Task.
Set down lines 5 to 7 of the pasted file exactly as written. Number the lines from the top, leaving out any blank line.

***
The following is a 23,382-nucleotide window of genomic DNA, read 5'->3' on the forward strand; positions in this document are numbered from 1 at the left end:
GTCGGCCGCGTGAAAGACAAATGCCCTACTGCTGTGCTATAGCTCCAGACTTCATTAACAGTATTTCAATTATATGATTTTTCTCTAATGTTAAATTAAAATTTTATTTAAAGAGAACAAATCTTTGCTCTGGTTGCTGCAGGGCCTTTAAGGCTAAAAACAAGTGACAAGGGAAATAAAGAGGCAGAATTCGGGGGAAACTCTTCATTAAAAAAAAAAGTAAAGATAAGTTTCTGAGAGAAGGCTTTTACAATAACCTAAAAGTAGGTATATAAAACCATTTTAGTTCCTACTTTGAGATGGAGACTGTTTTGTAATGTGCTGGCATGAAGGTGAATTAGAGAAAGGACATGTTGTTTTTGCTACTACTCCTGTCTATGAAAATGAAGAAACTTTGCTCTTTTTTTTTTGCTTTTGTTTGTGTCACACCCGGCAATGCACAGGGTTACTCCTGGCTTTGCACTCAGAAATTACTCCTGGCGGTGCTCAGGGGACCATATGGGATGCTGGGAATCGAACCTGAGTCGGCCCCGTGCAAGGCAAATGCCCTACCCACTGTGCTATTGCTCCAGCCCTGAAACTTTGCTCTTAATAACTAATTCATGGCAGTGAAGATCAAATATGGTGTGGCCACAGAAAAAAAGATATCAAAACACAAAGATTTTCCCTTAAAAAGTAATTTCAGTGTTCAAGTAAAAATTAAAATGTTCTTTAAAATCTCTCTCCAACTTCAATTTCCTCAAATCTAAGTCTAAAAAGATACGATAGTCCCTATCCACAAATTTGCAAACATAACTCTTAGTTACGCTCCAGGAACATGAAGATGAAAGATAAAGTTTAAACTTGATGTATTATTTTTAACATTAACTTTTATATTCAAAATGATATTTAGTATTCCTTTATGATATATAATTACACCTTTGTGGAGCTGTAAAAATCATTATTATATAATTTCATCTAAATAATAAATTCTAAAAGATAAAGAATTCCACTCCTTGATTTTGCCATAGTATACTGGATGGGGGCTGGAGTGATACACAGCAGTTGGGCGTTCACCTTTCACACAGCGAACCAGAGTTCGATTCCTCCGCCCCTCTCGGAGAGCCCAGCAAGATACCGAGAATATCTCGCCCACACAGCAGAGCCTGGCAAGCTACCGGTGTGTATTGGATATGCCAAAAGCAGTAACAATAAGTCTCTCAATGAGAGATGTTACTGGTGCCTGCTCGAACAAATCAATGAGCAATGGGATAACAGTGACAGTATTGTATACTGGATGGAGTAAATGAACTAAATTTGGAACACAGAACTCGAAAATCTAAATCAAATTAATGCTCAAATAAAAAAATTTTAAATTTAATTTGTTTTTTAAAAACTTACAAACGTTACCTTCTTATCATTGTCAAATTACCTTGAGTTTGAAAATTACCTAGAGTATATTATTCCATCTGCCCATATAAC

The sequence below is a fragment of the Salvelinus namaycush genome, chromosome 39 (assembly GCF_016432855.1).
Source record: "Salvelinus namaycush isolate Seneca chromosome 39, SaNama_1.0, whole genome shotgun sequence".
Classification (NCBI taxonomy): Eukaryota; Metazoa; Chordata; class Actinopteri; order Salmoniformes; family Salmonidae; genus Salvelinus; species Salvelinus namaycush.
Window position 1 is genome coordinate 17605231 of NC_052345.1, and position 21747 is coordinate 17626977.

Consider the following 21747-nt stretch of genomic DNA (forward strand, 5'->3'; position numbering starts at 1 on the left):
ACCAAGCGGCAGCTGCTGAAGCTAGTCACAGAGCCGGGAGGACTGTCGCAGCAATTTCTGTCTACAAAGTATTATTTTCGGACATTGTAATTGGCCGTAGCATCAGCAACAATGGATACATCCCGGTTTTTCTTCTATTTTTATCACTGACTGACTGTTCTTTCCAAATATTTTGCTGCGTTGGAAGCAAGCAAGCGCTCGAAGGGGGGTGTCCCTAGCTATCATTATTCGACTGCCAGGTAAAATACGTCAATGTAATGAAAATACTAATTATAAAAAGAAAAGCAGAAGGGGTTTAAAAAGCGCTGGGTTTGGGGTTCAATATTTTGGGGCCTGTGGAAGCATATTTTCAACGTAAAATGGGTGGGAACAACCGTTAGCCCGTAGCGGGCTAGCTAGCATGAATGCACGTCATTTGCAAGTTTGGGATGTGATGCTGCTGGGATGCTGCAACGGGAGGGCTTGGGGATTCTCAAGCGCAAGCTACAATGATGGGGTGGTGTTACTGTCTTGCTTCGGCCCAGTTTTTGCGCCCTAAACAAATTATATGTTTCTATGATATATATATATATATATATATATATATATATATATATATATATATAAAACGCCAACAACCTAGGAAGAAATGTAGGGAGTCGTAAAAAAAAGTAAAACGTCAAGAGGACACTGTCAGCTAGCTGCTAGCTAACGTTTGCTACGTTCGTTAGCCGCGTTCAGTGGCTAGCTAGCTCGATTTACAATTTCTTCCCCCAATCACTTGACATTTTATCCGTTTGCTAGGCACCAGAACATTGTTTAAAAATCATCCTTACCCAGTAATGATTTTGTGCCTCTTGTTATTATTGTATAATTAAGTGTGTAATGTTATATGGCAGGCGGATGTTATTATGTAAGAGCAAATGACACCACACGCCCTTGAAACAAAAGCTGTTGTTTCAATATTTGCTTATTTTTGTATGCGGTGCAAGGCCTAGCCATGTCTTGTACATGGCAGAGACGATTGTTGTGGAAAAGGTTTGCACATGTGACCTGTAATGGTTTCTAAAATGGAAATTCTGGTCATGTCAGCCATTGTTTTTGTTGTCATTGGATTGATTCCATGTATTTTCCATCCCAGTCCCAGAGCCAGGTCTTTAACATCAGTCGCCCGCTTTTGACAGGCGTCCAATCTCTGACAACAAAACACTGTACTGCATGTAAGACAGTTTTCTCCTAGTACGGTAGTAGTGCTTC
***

Classification (NCBI taxonomy): Eukaryota; Metazoa; Chordata; class Actinopteri; order Salmoniformes; family Salmonidae; genus Salvelinus; species Salvelinus namaycush.
Window position 1 is genome coordinate 17605231 of NC_052345.1, and position 21747 is coordinate 17626977.

Consider the following 21747-nt stretch of genomic DNA (forward strand, 5'->3'; position numbering starts at 1 on the left):